In the last offering of the course at WPI to ECE and CS students, the first two weeks were devoted to the introduction of wireless networks. The first week was a lecture entitled "Overview of Wireless Networks" from Chapter 1 that provided the overall structure of the standards and trends in wireless networks. The second week was a lecture on "Overview of Networking Aspects" from Chapter 5 that clarified the technical issues that are related to wireless networks. The next part of the course (about six weeks) involved the detailed technical aspects of wireless networks. This part began with a lecture on "Characteristics of Wireless Medium" from Chapter 2. The next lectures in this sequence were from Chapter 5, "Principles of Network Planning" that spanned two weeks. This was followed by "PHY Layer Alternatives" from Chapter 3 that together with the next lecture on "Medium Access Alternatives" took three weeks. At this stage students were ready to understand the details of standards so that a two-week lecture on "GSM--An Example of TDMA Technology" could follow. This was a detailed treatment of an overall structure of GSM from Chapter 7. This lecture was followed by a one-week lecture on "CDMA Technology: IS-95 and IMT-2000" from Chapter 8. Wireless broadband and ad hoc networks formed the last four weeks of the course with the first lecture on "Wireless LANs and IEEE 802.11" from Chapters 10 and 11 followed by a one-week lecture from Chapters 12 and 13 on "Voice-Oriented HIPERLAN-2 and Bluetooth." We spent approximately two weeks on administration of the exams and presentations by students. The students had weekly homework that consisted of a set of questions and some problems relevant to the lecture. They were also required to do a mandatory project on handoff and an optional term paper.

The Finnish version taught at the University of Oulu to EE and CS students roughly covered the same material in ten three-hour lectures. In a period of several months after the lectures, two examinations were arranged, and the students performed a project mandated for completion of the course. The emphasis on lectures in Finland was on the last part of the book as students had prior exposure to GSM and W-CDMA systems. The principal author has also used the last five chapters of this book with parts of Stalling's book Local & Metropolitan Area Networks in a 30-hour lecture course entitled "Wired and Wireless LANs" at the University of Oulu for students from university and the industry in the summer of 2001. The flexibility in using the book can be seen from the course "Mobile Data Networks" taught by the co-author of the book in spring 2000 and summer 2001 at the University of Pittsburgh. The course spanned a quick review of the first part of the book and some parts of Chapter 7 followed by Chapters 9-14 that primarily considered wireless data networks.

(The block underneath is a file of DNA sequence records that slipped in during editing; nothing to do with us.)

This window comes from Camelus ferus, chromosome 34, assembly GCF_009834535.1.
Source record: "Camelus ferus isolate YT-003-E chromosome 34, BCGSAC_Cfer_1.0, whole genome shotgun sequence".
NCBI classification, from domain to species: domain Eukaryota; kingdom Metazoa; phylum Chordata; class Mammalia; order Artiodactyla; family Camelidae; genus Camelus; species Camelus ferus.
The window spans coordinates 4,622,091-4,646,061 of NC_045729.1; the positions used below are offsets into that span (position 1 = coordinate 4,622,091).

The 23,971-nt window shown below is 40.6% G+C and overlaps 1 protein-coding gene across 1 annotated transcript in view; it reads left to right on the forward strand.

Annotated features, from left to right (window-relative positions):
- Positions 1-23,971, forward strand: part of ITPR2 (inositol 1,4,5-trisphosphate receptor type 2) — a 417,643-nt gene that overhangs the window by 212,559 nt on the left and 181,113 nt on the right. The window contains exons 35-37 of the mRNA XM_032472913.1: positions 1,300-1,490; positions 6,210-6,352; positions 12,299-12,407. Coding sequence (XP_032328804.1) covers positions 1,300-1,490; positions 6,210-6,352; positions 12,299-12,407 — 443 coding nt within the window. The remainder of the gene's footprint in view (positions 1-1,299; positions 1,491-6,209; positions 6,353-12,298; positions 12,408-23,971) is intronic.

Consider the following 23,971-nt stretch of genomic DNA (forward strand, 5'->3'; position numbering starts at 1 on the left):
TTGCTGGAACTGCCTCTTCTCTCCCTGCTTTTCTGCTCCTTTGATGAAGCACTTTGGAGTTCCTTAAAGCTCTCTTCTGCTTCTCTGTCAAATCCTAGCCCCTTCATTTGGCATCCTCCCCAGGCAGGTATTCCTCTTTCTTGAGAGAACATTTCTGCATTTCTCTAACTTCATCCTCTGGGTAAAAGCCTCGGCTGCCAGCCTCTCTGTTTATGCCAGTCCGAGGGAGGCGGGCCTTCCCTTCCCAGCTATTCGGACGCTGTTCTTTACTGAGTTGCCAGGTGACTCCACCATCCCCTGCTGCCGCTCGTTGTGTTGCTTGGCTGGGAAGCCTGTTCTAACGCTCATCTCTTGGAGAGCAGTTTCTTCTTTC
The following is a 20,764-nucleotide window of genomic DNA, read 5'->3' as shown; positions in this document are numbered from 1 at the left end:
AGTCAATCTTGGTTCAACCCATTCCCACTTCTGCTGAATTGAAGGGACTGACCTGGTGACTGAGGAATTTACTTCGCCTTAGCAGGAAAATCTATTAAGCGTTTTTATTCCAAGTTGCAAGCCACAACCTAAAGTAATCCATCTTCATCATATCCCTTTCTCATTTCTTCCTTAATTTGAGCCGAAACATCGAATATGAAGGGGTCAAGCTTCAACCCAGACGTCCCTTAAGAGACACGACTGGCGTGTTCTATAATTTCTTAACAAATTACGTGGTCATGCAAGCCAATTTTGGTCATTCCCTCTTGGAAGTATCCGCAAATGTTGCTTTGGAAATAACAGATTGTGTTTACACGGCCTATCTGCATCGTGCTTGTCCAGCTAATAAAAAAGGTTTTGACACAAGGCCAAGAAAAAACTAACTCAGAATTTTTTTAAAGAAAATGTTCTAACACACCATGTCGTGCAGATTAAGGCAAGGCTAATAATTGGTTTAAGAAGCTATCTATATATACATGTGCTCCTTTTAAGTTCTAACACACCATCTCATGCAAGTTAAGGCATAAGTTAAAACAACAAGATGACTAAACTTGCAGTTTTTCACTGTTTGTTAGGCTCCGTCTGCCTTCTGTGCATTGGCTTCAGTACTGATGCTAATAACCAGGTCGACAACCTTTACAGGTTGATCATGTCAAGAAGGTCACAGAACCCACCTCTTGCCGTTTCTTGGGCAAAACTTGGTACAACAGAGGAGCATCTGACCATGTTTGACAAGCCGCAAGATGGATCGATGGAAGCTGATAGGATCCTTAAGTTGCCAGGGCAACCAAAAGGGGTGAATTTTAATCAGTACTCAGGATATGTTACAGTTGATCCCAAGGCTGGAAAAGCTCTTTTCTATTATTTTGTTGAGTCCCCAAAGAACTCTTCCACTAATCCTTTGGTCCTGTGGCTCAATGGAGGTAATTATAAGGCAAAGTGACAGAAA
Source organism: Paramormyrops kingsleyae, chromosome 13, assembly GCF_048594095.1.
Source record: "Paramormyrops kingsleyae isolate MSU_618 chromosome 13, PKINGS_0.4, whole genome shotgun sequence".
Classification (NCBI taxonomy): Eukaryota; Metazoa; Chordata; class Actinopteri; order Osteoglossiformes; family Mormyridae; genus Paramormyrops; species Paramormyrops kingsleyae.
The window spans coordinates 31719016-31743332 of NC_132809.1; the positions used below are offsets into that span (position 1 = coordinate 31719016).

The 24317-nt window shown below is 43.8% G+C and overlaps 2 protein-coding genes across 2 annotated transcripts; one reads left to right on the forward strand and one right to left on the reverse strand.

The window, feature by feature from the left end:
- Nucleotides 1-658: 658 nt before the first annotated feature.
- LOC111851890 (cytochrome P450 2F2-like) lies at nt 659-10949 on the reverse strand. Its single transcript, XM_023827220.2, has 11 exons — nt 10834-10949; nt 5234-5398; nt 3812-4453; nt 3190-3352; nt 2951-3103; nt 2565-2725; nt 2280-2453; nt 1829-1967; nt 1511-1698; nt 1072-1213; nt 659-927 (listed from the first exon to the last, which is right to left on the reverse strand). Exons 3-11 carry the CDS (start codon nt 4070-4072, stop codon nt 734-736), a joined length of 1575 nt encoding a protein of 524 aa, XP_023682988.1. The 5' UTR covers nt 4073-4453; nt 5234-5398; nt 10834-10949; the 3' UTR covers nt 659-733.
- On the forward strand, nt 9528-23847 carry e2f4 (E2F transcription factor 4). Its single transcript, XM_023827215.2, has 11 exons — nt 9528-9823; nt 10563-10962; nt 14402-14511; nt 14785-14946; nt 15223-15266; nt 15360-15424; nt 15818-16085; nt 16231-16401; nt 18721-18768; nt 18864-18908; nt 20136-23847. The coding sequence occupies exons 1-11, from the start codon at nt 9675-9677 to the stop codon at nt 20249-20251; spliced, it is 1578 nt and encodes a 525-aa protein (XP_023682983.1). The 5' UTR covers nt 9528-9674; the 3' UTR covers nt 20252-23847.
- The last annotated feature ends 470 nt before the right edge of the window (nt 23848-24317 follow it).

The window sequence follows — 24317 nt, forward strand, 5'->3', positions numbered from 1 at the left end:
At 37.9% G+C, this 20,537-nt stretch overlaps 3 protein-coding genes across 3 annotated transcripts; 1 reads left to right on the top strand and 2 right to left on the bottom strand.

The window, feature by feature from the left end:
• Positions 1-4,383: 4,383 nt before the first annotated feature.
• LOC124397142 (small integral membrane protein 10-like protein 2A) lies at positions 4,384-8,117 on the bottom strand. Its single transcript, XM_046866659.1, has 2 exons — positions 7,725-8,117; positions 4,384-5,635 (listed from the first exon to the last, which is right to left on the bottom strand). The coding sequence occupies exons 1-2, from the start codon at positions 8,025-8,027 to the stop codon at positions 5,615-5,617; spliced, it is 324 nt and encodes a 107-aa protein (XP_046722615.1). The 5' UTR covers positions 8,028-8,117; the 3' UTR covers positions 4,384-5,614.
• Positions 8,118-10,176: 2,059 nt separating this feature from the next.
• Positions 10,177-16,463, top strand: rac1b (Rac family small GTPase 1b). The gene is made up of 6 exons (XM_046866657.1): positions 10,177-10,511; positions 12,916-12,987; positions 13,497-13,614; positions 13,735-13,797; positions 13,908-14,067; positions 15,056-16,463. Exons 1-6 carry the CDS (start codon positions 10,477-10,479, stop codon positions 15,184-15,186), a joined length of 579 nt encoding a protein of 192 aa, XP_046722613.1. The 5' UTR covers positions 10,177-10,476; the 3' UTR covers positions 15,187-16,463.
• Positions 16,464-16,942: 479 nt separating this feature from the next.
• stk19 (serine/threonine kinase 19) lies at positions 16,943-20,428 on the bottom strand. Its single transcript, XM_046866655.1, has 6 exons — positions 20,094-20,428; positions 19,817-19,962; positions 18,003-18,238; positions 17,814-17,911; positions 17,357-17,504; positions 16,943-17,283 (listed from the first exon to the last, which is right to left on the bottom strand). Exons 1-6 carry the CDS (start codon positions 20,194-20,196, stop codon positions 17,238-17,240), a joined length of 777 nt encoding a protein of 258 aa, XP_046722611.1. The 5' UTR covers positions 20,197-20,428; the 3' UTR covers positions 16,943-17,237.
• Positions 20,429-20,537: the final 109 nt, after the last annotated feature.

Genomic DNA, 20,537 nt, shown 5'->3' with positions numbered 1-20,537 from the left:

Most of the writing and preparations of the principal author took place in several months of his teachings and scholarship at the University of Oulu, Finland, as the first non-Finn Nokia Fellow in 1999 and the first Fulbright-Nokia scholar in 2000. He would like to express his deep appreciation to Nokia Foundation, Fulbright Foundation, University of Oulu, and Worcester Polytechnic Institute for allowing these opportunities to occur. In particular he appreciates the help of Prof. Pentti Leppanen, director of the Telecommunication Laboratory at the University of Oulu, for his continual encouragement and creative administrative support and Dr. Yrjo Neuvo, Executive VP and CTO of Nokia Mobile Phone, for his support through the Nokia Foundation. Also, he appreciates Prof. John Orr, Head of the ECE department, and Provost John Carney, Vice President of Academic Affairs of WPI for their support and understanding, in particular during the Fulbright-Nokia scholarship period. The co-author's involvement in this project began during his stay at CWINS in WPI and extended into his current position at the University of Pittsburgh. At the University of Pittsburgh, he has been involved in the Wireless Information Systems track in the Master of Science in Telecommunications with Profs. David Tipper and Joseph Kabara, who have helped him immensely in his teaching and research work. The director of the Telecommunications Program at the University of Pittsburgh, Prof. Richard Thompson, and the chair of the Department of Information Science and Telecommunications, Prof. Martin Weiss, have fostered an environment that supports innovation and freedom, which has been a significant reason behind the co-author's ability to contribute to this book. He would also like to thank his colleagues, Profs. Sujata Banerjee and Taieb Znati for their support during the last two years in his academic efforts.